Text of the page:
HPS 2633 Philosophy of Cognitive Science
Edouard Machery
W 9:30am - 12:00 pm
Cross-listed with PHIL 2633/29879 This course will survey the main philosophical questions provoked by cognitive science. Students will acquire a comprehensive grasp of the main issues in this field. Lectures and readings will be taken from artificial intelligence, psychology, philosophy, and neuroscience. We will discuss questions such as: Is the mind modular? Is the mind embodied and situated? Do we ascribe mental states by simulation or by means of a theory? What is consciousness? What are concepts?

HPS 2646 Topics in Hist & Phil of Biology - Teleology: History & Theory
James G. Lennox
H 2:00pm - 4:30 pm
Cross-listed with PHIL 2630/29952 This course traces debates about the validity, nature and scope of teleological explanation in the study of the living world. The course will begin with these debates as the originate and develop in Ancient Greek science and philosophy, looking at Plato’s Phaedo and Timaeus, Aristotle’s biological works, the Epicurean criticism and Galen’s defense of teleology. Among later developments that will be studied are the defense and us of teleological explanation among Early Modern neo-Galenic and neo-Aristotelian anatomists; the debates among professed ‘mechanical philosophers’ about the validity and scope of such explanations; the emergence of the debate between vitalism and mechanism in the 18th century; teleo-mechanism in the 19th century; debates about the place of teleology within evolutionary and developmental biology; and debates about the goal-directedness of development and behavior in the 20th century. The approach in the seminar will be ‘episodic’-i.e. this perennial debate will be studied in context at different moments in history, rather than attempting a ‘survey history’ of the topic.

HPS 2669 Realism
Mazviita Chirimuuta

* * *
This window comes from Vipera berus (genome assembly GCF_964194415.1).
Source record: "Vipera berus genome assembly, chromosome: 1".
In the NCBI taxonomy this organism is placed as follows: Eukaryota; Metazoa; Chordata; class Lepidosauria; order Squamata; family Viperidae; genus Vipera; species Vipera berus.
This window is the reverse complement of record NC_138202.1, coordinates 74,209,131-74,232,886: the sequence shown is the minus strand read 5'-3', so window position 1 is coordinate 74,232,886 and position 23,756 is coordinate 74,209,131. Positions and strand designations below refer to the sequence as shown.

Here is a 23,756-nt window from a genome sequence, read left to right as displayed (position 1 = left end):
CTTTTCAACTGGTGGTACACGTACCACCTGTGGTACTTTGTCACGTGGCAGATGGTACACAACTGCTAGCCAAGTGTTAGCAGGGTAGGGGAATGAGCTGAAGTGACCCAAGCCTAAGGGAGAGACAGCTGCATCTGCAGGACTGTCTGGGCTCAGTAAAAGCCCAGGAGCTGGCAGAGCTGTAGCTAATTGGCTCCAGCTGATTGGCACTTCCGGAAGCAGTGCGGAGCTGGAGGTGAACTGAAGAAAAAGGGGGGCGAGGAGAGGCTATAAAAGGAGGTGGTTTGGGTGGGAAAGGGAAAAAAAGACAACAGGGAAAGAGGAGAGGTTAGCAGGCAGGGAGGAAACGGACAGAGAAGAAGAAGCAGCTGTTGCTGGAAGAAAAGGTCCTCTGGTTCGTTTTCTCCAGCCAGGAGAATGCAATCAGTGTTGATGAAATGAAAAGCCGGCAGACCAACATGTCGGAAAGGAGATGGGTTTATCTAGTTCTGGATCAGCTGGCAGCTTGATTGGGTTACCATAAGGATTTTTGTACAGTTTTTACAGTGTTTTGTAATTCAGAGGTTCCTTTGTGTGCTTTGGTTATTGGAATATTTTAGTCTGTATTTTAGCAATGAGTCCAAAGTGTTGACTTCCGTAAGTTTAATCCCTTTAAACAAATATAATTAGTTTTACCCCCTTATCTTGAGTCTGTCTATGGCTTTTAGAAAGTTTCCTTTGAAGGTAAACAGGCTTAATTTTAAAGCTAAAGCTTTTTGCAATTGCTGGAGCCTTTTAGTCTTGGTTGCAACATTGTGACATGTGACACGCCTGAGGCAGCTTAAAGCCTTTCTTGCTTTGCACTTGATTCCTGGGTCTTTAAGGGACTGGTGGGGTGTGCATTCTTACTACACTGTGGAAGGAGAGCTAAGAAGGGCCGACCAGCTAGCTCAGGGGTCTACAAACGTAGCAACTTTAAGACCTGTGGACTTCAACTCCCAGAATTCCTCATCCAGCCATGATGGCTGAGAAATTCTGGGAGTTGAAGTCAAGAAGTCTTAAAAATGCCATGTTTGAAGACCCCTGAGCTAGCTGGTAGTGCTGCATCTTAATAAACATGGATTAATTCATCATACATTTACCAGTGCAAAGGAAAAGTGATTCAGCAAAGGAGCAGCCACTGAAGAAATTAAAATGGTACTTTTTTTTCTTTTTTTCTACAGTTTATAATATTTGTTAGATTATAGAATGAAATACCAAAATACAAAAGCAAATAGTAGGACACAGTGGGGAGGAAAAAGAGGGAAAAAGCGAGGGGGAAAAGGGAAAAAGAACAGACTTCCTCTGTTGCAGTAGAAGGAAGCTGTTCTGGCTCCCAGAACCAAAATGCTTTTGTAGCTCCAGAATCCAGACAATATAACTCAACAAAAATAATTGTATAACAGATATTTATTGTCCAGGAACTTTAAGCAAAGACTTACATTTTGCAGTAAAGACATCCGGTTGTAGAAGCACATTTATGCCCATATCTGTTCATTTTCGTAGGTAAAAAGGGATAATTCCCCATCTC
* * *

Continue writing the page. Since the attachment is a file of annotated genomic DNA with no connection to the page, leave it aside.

T 2:00pm - 4:30 pm
Cross-listed with PHIL 2681/28970 Scientific realists think that on balance we have good reason to believe that our best scientific theories are at least probably and/or approximately true descriptions of how things stand in a mind-independent natural world. In this course we will begin by examining the classic statements and defenses of this view, including the so-called "Miracle" argument (viz. that the success of science would be a miracle if the theories used to achieve it were not at least approximately true). We will then consider some classic responses to this realist rationale from thinkers who articulate challenges to realism from such sources as the underdetermination of theories by evidence and the pessimistic induction over the history of science and who defend various alternatives to the realist position. We will then examine the most recent round of controversies surrounding scientific realism, considering versions of realism that have been revised in sophisticated ways to address the concerns of the objectors (e.g. entity realism and structural realism), as well as the most recent challenges that have been raised to these views. In the final part of the course we will discuss pragmatist alternatives to the traditional forms of realism and we will also focus on debates over realism regarding theories and posits in the special sciences.